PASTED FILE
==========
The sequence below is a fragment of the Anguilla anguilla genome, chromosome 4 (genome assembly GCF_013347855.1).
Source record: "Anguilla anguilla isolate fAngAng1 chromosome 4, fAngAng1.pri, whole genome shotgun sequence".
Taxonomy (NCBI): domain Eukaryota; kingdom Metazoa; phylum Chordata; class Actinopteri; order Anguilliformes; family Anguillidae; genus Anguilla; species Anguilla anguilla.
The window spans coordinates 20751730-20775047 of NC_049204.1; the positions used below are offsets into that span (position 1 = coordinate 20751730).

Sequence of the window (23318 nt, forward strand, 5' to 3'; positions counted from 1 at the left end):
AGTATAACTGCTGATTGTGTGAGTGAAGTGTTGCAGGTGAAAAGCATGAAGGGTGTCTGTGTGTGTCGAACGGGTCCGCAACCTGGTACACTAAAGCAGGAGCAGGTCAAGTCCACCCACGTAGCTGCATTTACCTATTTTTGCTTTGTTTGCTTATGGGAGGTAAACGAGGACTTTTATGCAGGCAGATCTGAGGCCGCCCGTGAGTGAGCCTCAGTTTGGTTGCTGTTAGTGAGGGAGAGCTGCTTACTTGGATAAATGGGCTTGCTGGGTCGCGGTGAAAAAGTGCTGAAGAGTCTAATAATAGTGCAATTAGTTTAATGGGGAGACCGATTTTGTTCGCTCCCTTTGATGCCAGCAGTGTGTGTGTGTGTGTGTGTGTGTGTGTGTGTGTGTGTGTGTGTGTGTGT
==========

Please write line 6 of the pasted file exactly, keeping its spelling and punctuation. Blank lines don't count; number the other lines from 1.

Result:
AGTATAACTGCTGATTGTGTGAGTGAAGTGTTGCAGGTGAAAAGCATGAAGGGTGTCTGTGTGTGTCGAACGGGTCCGCAACCTGGTACACTAAAGCAGGAGCAGGTCAAGTCCACCCACGTAGCTGCATTTACCTATTTTTGCTTTGTTTGCTTATGGGAGGTAAACGAGGACTTTTATGCAGGCAGATCTGAGGCCGCCCGTGAGTGAGCCTCAGTTTGGTTGCTGTTAGTGAGGGAGAGCTGCTTACTTGGATAAATGGGCTTGCTGGGTCGCGGTGAAAAAGTGCTGAAGAGTCTAATAATAGTGCAATTAGTTTAATGGGGAGACCGATTTTGTTCGCTCCCTTTGATGCCAGCAGTGTGTGTGTGTGTGTGTGTGTGTGTGTGTGTGTGTGTGTGTGTGTGTGT